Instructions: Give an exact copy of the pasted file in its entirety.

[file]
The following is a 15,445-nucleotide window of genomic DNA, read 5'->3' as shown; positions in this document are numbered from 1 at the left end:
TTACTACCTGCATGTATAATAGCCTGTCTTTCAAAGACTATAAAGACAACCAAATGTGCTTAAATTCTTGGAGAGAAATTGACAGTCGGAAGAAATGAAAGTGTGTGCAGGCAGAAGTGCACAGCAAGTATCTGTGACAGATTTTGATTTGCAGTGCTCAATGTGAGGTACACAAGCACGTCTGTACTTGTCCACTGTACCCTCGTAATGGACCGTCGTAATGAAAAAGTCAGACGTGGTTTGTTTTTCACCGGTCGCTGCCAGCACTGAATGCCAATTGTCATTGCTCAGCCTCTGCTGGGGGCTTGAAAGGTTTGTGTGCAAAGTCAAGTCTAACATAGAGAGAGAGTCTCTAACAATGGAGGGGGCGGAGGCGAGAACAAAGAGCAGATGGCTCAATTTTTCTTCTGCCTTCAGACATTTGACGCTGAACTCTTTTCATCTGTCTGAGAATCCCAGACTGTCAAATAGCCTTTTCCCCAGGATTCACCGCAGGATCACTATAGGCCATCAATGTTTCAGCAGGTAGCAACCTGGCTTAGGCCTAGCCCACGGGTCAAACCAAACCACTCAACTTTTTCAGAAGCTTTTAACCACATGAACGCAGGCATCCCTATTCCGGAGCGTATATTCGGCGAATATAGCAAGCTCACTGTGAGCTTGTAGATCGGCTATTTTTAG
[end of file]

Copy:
The following is a 15,445-nucleotide window of genomic DNA, read 5'->3' as shown; positions in this document are numbered from 1 at the left end:
TTACTACCTGCATGTATAATAGCCTGTCTTTCAAAGACTATAAAGACAACCAAATGTGCTTAAATTCTTGGAGAGAAATTGACAGTCGGAAGAAATGAAAGTGTGTGCAGGCAGAAGTGCACAGCAAGTATCTGTGACAGATTTTGATTTGCAGTGCTCAATGTGAGGTACACAAGCACGTCTGTACTTGTCCACTGTACCCTCGTAATGGACCGTCGTAATGAAAAAGTCAGACGTGGTTTGTTTTTCACCGGTCGCTGCCAGCACTGAATGCCAATTGTCATTGCTCAGCCTCTGCTGGGGGCTTGAAAGGTTTGTGTGCAAAGTCAAGTCTAACATAGAGAGAGAGTCTCTAACAATGGAGGGGGCGGAGGCGAGAACAAAGAGCAGATGGCTCAATTTTTCTTCTGCCTTCAGACATTTGACGCTGAACTCTTTTCATCTGTCTGAGAATCCCAGACTGTCAAATAGCCTTTTCCCCAGGATTCACCGCAGGATCACTATAGGCCATCAATGTTTCAGCAGGTAGCAACCTGGCTTAGGCCTAGCCCACGGGTCAAACCAAACCACTCAACTTTTTCAGAAGCTTTTAACCACATGAACGCAGGCATCCCTATTCCGGAGCGTATATTCGGCGAATATAGCAAGCTCACTGTGAGCTTGTAGATCGGCTATTTTTAG